In rotation: 5/8/19

Tribeca Film Review: ‘Other Music’ Except for a small sliver of humanity, “Other Music” — a film about a late, legendary, left-of-center New York record store and the community around it — is not a date-night movie. In fact, the documentary, which premiered at the Tribeca Film Festival, is almost a meta version of its subject, in that it’s proudly focused on the niche audience of record-store aficionados dedicated enough to watch a documentary (see also Colin Hanks’ 2015 Tower Records doc “All Things Must Pass”) or a drama that doubles as a sociological study (“High Fidelity,” based on Nick Hornby’s novel) about one. But despite that, “Other Music” largely triumphs in its goal of documenting, celebrating and mourning not just a record store that was much more than a record store — for 21 years, it was an epicenter of the East Village alternative music scene…

All-in-one turntables offer a modern, minimalist introduction to vinyl: The continuing resurgence of the vinyl market has until recently been held back by the sometimes intimidating need for first time adopters to purchase additional preamps and power amplifiers for their new turntables. Users accustomed to all-encompassing mini hi-fi systems and wireless speakers who are considering vinyl potentially turn their back on the format when faced with the additional extras, but a new market – and new solutions – are now emerging for wireless and integrated turntable systems, offering the easiest introduction to vinyl’s pure analog sound. Previously, all-in-one turntables commonly took the form of cheap and nasty systems characterised by cramped and distorted audio, typically targeted at clueless hipsters shopping in big box retailers or clothing stores.

Tokyo, JP | Discover music hidden in x-ray films at Bone Music Exhibition: The Bone Music Exhibition in Harajuku’s Ba-Tsu Art Gallery offers an eye-opening look at how music transcended censorship in the USSR back in the ’50s and ’60s. Perhaps what’s most unusual about these bootleg tunes is that they were ‘embedded’ and disguised within x-ray films. These circular x-ray scans are ghostly remnants of a time when foreign music of certain genres were banned in the Soviet Union. Rock ‘n’ roll was condemned for being too corruptive, jazz for its flagrant eroticism, and thus songs by the likes of Elvis Presley and Ella Fitzgerald were prohibited. The problem was that by the end of World War II, the Soviets had already grown an unshakeable liking to such music. Rather than allowing arbitrary restrictions to separate them from the music they loved so dearly, young Soviet rebels dived into an intricate underground music trade where forbidden records were distributed like illicit drugs.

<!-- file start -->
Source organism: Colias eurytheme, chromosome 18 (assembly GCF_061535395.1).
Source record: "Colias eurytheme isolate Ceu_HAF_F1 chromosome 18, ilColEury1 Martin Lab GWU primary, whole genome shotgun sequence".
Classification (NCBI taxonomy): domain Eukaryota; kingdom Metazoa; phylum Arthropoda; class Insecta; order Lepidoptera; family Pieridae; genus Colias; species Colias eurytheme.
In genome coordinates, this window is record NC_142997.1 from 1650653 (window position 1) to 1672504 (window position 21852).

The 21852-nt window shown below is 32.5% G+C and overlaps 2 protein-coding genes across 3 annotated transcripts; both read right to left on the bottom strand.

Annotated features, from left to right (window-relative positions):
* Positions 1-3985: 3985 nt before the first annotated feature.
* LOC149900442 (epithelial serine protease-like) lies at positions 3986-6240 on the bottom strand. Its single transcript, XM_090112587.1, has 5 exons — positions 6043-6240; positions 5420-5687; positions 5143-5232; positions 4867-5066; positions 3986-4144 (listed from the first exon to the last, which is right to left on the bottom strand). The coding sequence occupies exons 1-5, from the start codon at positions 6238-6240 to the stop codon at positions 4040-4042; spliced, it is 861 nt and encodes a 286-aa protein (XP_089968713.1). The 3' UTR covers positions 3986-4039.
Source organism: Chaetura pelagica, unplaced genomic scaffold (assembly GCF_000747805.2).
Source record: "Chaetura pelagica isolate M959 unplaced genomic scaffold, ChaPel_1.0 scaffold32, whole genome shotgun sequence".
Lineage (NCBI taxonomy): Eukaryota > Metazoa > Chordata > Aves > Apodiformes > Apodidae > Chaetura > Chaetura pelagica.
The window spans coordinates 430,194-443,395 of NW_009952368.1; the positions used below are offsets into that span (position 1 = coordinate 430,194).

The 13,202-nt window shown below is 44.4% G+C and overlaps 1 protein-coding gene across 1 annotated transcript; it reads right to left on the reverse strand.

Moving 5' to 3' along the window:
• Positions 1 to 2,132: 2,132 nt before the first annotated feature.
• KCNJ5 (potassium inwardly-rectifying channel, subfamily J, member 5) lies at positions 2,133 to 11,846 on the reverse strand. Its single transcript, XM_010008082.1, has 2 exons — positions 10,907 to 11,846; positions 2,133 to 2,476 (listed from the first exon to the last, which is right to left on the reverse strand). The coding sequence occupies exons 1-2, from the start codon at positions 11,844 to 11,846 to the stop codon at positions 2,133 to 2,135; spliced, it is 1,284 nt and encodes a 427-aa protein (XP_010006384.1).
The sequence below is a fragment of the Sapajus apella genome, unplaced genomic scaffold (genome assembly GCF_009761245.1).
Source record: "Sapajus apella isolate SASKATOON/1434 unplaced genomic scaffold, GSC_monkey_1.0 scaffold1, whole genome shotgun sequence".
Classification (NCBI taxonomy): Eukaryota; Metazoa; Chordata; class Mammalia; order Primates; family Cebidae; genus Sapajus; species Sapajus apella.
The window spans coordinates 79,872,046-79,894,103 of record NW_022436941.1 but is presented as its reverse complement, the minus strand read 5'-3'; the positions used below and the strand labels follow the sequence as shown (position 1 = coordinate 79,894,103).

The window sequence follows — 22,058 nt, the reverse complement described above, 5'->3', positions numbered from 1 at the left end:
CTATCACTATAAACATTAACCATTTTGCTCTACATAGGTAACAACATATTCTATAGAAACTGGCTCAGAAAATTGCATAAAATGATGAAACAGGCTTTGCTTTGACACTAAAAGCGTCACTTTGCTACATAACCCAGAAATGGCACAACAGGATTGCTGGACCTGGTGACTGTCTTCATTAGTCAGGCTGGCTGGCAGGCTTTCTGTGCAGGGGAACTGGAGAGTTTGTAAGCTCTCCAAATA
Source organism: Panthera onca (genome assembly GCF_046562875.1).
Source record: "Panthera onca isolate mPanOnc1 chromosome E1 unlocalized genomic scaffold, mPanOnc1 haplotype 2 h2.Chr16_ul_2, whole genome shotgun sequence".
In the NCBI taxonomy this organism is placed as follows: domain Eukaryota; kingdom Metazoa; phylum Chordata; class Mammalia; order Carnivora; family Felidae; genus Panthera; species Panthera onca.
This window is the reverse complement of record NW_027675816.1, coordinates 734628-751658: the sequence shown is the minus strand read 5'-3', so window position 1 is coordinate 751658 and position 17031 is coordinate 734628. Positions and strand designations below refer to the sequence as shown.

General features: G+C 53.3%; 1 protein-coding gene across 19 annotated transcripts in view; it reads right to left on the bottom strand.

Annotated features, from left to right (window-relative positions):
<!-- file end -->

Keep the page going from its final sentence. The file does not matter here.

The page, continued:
Joy Division announce Goodhood 40th anniversary Unknown Pleasures capsule collection: Joy Division are launching a capsule collection with Goodhood to celebrate the 40th anniversary of their iconic 1979 album ‘Unknown Pleasures’. The ‘Love Will Tear Us Apart’ hitmakers and East London fashion and lifestyle retailer have joined forces with renowned art director Peter Saville, who was the mastermind behind their world famous artwork based on an image of radio waves from pulsar CP 1919, from The Cambridge Encyclopaedia of Astronomy, which he reversed the image of from black-on-white to white-on-black and printed on textured card for the original version of the record. Goodhood are working on a whole range of products designed by Peter from apparel, homeware, accessories to lifestyle goods, all featuring the same style motif…Peter also designed album sleeves for New Order, which the surviving members of Joy Division – vocalist and guitarist Bernard Sumner, bassist Peter Hook and drummer Stephen Morris – formed after frontman Ian Curtis tragically took his own life in May 1980, aged just 23…A press release states that “The LP will be pressed on 180g ruby red vinyl with an alternative white sleeve resembling the original design idea.”

Sorting through the chud: There’s bound to be some treasure when I buy 2,000 records, right? It’s not all thousand-dollar records and sweet soul music. There’s a word a lot of vinyl record enthusiasts use and that word is “chud.” A box of chud is basically a box of scratched-up Herb Alpert records where the covers have been partially devoured by termites, clawed by disgruntled kitties and autographed by mold. Chud may include records so warped, they make the turntable needle surf the tumultuous black wave like a doomed otter after an oil spill. If Barbara Streisand is the Chud queen, Andy Williams is the king. Don’t get me wrong, I’m not shitting on Barbara’s career. There’s a great drum break on her “Queen Bee” song, but overall, seeing a lot of Streisand records is a prime indicator of chud. When I thumb through a stack of records that begins with four Streisands, I’m not hopeful that Coltrane is coming next (John, not Chi). People are always trying to dump their chud, a classic record collector move

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